We presented our findings on two patients whose only sign and symptom was a progressive decrease in vision. Histopathological examinations of the excised tissues suggested that the retrobulbar tumors were metastases from breast cancer in one patient and lung cancer in the other patient. PET-CT body scans confirmed not only the location of the primary cancer but also the location of the metastatic area. Thus, our examinations of these two patients led not only to stopping the loss of vision but also determining the location of the life-threatening cancer.

Consent

Written informed consent was obtained from the patients for publication of this Case Report and any accompanying images. A copy of the written consent is available for review by the Executive Editor, Editor-in-Chief of this journal.

Abbreviations

MRI: 

Magnetic resonance imaging

PET-CT: 

Positron emission tomography–computed tomography

TTF-1: 

Thyroid transcription factor 1.

Declarations

Acknowledgments

The authors thank Dr. Duco I. Hamasaki for editing the manuscript. This study was supported in part by a Grant-In-Aid for Scientific Research from the Ministry of Education, Culture, Sports, Science and Technology of the Japanese Government (NF; C-22591928), Tokyo, Japan.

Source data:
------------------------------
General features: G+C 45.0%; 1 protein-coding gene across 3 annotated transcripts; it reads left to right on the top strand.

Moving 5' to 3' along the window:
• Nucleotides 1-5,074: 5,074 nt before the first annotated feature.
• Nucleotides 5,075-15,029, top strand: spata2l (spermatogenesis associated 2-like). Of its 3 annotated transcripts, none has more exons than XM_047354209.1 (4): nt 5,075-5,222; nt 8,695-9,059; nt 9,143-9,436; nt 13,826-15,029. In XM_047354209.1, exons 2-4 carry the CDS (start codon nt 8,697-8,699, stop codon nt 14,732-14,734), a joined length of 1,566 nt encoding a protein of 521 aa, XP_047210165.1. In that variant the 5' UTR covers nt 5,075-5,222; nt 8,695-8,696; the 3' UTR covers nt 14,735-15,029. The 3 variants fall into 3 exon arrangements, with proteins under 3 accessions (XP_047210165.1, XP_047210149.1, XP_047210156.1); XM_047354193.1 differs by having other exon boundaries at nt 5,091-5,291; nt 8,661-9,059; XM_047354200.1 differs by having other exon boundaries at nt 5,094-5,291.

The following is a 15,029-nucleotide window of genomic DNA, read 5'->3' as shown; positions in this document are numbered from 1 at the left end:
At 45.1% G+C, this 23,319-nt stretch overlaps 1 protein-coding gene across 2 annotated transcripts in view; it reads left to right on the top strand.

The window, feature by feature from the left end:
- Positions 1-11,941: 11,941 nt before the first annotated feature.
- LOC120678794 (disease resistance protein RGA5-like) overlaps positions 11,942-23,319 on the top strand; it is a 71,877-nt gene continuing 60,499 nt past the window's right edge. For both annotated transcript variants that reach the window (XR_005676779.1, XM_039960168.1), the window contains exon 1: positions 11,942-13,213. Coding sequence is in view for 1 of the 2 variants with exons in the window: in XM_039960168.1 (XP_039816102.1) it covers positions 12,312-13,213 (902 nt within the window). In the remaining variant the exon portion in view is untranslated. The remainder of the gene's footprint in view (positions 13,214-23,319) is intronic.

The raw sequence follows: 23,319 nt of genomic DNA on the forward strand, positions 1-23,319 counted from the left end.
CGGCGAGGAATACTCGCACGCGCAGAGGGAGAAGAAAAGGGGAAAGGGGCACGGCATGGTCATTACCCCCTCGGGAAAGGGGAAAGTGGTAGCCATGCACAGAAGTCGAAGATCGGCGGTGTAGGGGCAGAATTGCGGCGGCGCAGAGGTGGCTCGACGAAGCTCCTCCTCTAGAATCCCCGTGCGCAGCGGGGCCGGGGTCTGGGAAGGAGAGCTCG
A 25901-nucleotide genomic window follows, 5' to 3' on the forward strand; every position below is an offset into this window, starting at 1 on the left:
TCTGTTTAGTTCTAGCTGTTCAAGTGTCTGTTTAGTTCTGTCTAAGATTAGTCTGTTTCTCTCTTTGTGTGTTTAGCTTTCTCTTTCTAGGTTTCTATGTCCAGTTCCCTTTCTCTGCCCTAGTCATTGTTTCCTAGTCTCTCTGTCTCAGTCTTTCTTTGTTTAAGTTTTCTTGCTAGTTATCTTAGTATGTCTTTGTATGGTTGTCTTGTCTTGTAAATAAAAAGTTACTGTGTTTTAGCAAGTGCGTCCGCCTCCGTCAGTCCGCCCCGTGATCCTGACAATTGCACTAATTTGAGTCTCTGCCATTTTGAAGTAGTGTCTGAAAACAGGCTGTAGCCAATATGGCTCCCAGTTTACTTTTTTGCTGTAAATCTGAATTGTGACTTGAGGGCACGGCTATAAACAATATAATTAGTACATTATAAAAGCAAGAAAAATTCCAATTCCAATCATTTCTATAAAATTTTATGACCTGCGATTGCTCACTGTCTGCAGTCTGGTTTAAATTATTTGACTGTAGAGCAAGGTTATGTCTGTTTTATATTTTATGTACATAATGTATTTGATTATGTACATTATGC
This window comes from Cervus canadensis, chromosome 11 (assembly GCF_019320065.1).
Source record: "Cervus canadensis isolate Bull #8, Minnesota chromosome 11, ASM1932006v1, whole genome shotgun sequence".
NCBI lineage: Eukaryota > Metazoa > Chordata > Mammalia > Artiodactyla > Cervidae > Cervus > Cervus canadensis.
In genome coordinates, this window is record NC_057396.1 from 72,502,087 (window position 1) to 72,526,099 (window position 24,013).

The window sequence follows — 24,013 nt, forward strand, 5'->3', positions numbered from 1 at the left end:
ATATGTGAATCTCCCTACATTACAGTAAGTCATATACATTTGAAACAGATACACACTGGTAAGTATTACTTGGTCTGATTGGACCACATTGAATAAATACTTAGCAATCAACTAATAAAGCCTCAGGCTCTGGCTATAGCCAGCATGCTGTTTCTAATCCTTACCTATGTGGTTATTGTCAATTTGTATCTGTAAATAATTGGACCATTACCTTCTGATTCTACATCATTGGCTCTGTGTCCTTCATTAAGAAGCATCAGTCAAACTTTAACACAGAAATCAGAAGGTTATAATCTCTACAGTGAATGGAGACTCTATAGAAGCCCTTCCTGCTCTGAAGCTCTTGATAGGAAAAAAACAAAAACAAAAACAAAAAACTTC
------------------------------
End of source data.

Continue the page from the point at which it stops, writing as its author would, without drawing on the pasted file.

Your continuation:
Authors’ Affiliations

(1)
Department of Ophthalmology, Kesennuma City Hospital
(2)
Department of Ophthalmology, Tohoku University Graduate School of Medicine
(3)
Department of Neurosurgery, Kesennuma City Hospital
(4)
Department of Pathology, Tohoku University Hospital
(5)
Department of Neurosurgery, Tohoku University Graduate School of Medicine
(6)
Department of Integrative Genomics, Tohoku Medical Megabank Organization, Tohoku University

References

  1. Goldberg SH, Cantore WA: Tumors of the orbit. Curr Opin Ophthalmol. 1997, 8: 51-56. 10.1097/00055735-199710000-00011.PubMedView ArticleGoogle Scholar
  2. Shields JA, Shields CA, Scartozzi R: Survey of 1264 patients with orbital tumors and simulating lesions. Ophthalmology. 2004, 111: 997-1008. 10.1016/j.ophtha.2003.01.002.PubMedView ArticleGoogle Scholar
  3. Fox B, Pacheco P, DeMonte F: Carcinoma of the breast metastatic to the optic nerve mimicking an optic nerve sheath meningioma: case report and review of the literature. Skull Base. 2005, 15: 281-289. 10.1055/s-2005-921935.PubMedPubMed CentralView ArticleGoogle Scholar
  4. Hyun KC, Shin HP, Sun YS: Isolated optic nerve metastasis of breast cancer initially mimicking retrobulbar optic neuritis. Eur J Opthalmology. 2011, 21: 513-515. 10.5301/EJO.2010.6099.View ArticleGoogle Scholar

Copyright

© Tamai et al.; licensee BioMed Central Ltd. 2013

This article is published under license to BioMed Central Ltd. This is an open access article distributed under the terms of the Creative Commons Attribution License (http://creativecommons.org/licenses/by/2.0), which permits unrestricted use, distribution, and reproduction in any medium, provided the original work is properly cited.

Advertisement